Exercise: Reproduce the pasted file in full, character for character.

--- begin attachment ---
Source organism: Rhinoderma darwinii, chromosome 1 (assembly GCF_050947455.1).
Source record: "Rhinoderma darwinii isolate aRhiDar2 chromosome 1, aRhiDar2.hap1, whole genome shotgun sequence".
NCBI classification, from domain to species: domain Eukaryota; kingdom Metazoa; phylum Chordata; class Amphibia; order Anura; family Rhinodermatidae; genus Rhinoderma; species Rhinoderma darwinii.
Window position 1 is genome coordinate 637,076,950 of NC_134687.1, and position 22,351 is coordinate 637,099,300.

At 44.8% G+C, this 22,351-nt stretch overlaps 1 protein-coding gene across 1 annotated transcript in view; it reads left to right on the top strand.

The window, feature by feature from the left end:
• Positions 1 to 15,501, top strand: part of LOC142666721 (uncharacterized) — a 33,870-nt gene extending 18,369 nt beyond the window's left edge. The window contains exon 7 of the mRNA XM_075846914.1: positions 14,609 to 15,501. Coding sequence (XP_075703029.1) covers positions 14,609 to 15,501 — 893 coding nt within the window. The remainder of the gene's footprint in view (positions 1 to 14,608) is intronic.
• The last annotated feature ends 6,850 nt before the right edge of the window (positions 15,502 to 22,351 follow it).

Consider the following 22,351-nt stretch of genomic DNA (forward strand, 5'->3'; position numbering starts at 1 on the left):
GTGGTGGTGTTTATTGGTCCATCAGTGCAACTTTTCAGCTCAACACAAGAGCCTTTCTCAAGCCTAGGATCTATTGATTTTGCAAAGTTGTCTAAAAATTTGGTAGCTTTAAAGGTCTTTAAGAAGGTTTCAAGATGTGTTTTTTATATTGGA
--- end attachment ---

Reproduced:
Source organism: Rhinoderma darwinii, chromosome 1 (assembly GCF_050947455.1).
Source record: "Rhinoderma darwinii isolate aRhiDar2 chromosome 1, aRhiDar2.hap1, whole genome shotgun sequence".
NCBI classification, from domain to species: domain Eukaryota; kingdom Metazoa; phylum Chordata; class Amphibia; order Anura; family Rhinodermatidae; genus Rhinoderma; species Rhinoderma darwinii.
Window position 1 is genome coordinate 637,076,950 of NC_134687.1, and position 22,351 is coordinate 637,099,300.

At 44.8% G+C, this 22,351-nt stretch overlaps 1 protein-coding gene across 1 annotated transcript in view; it reads left to right on the top strand.

The window, feature by feature from the left end:
• Positions 1 to 15,501, top strand: part of LOC142666721 (uncharacterized) — a 33,870-nt gene extending 18,369 nt beyond the window's left edge. The window contains exon 7 of the mRNA XM_075846914.1: positions 14,609 to 15,501. Coding sequence (XP_075703029.1) covers positions 14,609 to 15,501 — 893 coding nt within the window. The remainder of the gene's footprint in view (positions 1 to 14,608) is intronic.
• The last annotated feature ends 6,850 nt before the right edge of the window (positions 15,502 to 22,351 follow it).

Consider the following 22,351-nt stretch of genomic DNA (forward strand, 5'->3'; position numbering starts at 1 on the left):
GTGGTGGTGTTTATTGGTCCATCAGTGCAACTTTTCAGCTCAACACAAGAGCCTTTCTCAAGCCTAGGATCTATTGATTTTGCAAAGTTGTCTAAAAATTTGGTAGCTTTAAAGGTCTTTAAGAAGGTTTCAAGATGTGTTTTTTATATTGGA